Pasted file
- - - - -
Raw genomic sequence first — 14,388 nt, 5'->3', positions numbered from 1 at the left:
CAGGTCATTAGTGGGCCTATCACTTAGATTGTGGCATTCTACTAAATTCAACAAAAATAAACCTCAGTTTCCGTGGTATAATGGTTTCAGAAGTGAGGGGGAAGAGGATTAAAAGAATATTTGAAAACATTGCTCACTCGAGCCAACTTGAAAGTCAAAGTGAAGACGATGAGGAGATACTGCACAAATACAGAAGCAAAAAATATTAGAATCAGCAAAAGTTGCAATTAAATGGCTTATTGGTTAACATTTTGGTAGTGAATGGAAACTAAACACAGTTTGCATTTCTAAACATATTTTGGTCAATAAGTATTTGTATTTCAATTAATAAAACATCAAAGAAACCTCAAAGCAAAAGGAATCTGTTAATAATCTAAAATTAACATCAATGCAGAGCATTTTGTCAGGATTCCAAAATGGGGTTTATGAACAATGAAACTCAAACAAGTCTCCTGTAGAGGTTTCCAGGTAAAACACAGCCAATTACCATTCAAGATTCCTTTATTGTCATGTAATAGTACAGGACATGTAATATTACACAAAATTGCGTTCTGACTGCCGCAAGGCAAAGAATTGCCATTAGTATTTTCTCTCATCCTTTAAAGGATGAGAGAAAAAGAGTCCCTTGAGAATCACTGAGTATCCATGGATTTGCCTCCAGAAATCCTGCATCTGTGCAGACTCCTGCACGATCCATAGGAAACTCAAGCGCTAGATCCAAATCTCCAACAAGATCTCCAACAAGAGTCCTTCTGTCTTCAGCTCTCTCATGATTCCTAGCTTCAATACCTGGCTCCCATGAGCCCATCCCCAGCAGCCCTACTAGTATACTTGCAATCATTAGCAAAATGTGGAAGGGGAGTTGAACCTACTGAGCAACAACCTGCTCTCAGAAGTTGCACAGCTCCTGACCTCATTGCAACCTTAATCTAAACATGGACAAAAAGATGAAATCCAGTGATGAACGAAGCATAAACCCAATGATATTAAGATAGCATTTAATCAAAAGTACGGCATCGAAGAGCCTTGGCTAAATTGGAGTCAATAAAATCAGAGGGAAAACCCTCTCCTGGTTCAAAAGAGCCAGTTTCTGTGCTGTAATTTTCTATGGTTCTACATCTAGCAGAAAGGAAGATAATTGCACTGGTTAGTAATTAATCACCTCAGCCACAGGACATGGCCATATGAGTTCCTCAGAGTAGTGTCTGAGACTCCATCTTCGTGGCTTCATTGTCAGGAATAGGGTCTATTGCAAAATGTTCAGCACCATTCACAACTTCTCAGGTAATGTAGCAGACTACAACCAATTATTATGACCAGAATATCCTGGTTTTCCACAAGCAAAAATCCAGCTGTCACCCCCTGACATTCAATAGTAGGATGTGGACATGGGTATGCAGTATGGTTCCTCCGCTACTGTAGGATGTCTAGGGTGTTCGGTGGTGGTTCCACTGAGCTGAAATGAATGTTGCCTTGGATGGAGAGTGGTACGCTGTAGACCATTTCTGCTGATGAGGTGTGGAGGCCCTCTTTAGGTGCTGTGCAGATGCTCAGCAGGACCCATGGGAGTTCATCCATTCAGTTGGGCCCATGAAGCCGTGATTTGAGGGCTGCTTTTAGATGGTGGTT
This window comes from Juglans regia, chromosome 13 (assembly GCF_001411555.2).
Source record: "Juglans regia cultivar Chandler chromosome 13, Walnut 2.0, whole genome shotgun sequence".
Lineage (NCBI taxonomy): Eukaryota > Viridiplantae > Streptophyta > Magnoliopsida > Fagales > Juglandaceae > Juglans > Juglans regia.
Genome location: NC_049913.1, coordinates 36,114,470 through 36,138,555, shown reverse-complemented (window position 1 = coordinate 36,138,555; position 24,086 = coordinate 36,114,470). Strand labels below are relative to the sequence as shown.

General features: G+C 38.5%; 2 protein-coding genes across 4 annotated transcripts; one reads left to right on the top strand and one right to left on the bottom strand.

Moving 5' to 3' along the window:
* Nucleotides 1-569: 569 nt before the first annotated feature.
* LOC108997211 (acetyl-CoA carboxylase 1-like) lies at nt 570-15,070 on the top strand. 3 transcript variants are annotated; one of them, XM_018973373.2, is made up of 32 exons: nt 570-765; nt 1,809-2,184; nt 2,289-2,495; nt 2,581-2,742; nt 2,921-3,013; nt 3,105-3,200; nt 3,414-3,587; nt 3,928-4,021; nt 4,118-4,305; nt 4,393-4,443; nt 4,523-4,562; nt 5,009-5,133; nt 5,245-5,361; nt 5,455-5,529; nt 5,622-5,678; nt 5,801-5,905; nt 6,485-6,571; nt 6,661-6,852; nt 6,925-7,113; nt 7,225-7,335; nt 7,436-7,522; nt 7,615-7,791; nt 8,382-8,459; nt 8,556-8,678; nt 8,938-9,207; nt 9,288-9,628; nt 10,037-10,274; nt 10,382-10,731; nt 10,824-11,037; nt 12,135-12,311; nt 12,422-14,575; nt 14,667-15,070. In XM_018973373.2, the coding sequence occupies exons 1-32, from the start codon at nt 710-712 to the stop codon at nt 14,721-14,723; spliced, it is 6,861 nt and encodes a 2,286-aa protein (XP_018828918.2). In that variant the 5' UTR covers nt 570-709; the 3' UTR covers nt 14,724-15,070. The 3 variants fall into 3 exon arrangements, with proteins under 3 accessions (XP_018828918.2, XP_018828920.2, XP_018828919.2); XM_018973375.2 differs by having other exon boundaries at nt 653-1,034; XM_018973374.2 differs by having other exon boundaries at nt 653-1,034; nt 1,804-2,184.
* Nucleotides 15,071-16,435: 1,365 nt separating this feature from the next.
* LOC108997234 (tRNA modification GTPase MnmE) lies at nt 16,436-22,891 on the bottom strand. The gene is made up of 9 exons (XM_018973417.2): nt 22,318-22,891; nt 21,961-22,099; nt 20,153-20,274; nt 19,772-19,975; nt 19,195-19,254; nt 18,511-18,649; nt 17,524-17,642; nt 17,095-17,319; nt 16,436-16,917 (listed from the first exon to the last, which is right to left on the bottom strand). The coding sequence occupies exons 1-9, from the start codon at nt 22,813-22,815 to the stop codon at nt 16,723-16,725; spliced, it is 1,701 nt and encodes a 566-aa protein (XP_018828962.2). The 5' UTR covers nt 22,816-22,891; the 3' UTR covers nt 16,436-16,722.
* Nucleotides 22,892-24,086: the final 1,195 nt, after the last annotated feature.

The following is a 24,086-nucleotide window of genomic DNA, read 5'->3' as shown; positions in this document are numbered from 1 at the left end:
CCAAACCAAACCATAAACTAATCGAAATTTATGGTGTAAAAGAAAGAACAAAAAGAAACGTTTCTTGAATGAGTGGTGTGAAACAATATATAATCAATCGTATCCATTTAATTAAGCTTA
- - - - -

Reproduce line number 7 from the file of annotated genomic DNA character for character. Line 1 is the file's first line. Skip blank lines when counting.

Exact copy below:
General features: G+C 38.5%; 2 protein-coding genes across 4 annotated transcripts; one reads left to right on the top strand and one right to left on the bottom strand.